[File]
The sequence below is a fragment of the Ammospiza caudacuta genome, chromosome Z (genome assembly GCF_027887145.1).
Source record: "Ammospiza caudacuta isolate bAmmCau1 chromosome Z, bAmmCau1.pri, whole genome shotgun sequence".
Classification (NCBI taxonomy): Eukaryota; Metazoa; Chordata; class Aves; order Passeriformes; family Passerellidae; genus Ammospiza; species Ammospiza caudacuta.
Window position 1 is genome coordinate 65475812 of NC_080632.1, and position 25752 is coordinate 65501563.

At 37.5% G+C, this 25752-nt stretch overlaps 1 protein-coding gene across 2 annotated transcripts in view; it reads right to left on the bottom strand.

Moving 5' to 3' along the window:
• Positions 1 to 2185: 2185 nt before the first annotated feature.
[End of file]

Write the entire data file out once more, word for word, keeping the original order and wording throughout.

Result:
The sequence below is a fragment of the Ammospiza caudacuta genome, chromosome Z (genome assembly GCF_027887145.1).
Source record: "Ammospiza caudacuta isolate bAmmCau1 chromosome Z, bAmmCau1.pri, whole genome shotgun sequence".
Classification (NCBI taxonomy): Eukaryota; Metazoa; Chordata; class Aves; order Passeriformes; family Passerellidae; genus Ammospiza; species Ammospiza caudacuta.
Window position 1 is genome coordinate 65475812 of NC_080632.1, and position 25752 is coordinate 65501563.

At 37.5% G+C, this 25752-nt stretch overlaps 1 protein-coding gene across 2 annotated transcripts in view; it reads right to left on the bottom strand.

Moving 5' to 3' along the window:
• Positions 1 to 2185: 2185 nt before the first annotated feature.